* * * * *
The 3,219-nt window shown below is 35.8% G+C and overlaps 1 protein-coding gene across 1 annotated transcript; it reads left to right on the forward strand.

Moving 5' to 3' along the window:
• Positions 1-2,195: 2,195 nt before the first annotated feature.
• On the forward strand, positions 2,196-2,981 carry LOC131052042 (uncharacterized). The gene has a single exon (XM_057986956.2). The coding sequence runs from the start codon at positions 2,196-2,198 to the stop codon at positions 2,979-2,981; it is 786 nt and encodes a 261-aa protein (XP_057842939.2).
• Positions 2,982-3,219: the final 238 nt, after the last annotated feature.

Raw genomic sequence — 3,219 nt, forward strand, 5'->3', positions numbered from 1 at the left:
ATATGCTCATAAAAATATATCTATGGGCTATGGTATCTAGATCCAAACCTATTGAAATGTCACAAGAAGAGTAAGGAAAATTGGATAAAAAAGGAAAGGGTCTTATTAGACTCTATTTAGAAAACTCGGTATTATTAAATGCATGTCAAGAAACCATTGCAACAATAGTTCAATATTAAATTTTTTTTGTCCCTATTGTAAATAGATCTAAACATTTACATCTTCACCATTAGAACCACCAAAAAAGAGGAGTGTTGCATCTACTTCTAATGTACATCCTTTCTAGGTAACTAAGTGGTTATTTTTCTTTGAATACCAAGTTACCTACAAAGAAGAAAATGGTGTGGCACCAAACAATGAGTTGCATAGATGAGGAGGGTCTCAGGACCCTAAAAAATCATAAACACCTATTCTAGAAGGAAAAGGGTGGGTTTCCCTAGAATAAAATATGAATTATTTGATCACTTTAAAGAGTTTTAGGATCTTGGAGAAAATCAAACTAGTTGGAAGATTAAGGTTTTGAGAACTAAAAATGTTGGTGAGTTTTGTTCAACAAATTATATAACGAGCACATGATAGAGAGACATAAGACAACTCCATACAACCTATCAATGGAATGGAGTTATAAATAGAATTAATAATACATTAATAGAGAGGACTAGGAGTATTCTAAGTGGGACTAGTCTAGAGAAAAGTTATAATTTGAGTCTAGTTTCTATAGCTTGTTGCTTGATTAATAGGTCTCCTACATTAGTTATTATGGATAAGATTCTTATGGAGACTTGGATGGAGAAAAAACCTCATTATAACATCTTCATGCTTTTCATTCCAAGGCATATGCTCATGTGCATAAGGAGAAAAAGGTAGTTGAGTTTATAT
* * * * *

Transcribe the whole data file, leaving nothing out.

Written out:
The 3,219-nt window shown below is 35.8% G+C and overlaps 1 protein-coding gene across 1 annotated transcript; it reads left to right on the forward strand.

Moving 5' to 3' along the window:
• Positions 1-2,195: 2,195 nt before the first annotated feature.
• On the forward strand, positions 2,196-2,981 carry LOC131052042 (uncharacterized). The gene has a single exon (XM_057986956.2). The coding sequence runs from the start codon at positions 2,196-2,198 to the stop codon at positions 2,979-2,981; it is 786 nt and encodes a 261-aa protein (XP_057842939.2).
• Positions 2,982-3,219: the final 238 nt, after the last annotated feature.

Raw genomic sequence — 3,219 nt, forward strand, 5'->3', positions numbered from 1 at the left:
ATATGCTCATAAAAATATATCTATGGGCTATGGTATCTAGATCCAAACCTATTGAAATGTCACAAGAAGAGTAAGGAAAATTGGATAAAAAAGGAAAGGGTCTTATTAGACTCTATTTAGAAAACTCGGTATTATTAAATGCATGTCAAGAAACCATTGCAACAATAGTTCAATATTAAATTTTTTTTGTCCCTATTGTAAATAGATCTAAACATTTACATCTTCACCATTAGAACCACCAAAAAAGAGGAGTGTTGCATCTACTTCTAATGTACATCCTTTCTAGGTAACTAAGTGGTTATTTTTCTTTGAATACCAAGTTACCTACAAAGAAGAAAATGGTGTGGCACCAAACAATGAGTTGCATAGATGAGGAGGGTCTCAGGACCCTAAAAAATCATAAACACCTATTCTAGAAGGAAAAGGGTGGGTTTCCCTAGAATAAAATATGAATTATTTGATCACTTTAAAGAGTTTTAGGATCTTGGAGAAAATCAAACTAGTTGGAAGATTAAGGTTTTGAGAACTAAAAATGTTGGTGAGTTTTGTTCAACAAATTATATAACGAGCACATGATAGAGAGACATAAGACAACTCCATACAACCTATCAATGGAATGGAGTTATAAATAGAATTAATAATACATTAATAGAGAGGACTAGGAGTATTCTAAGTGGGACTAGTCTAGAGAAAAGTTATAATTTGAGTCTAGTTTCTATAGCTTGTTGCTTGATTAATAGGTCTCCTACATTAGTTATTATGGATAAGATTCTTATGGAGACTTGGATGGAGAAAAAACCTCATTATAACATCTTCATGCTTTTCATTCCAAGGCATATGCTCATGTGCATAAGGAGAAAAAGGTAGTTGAGTTTATAT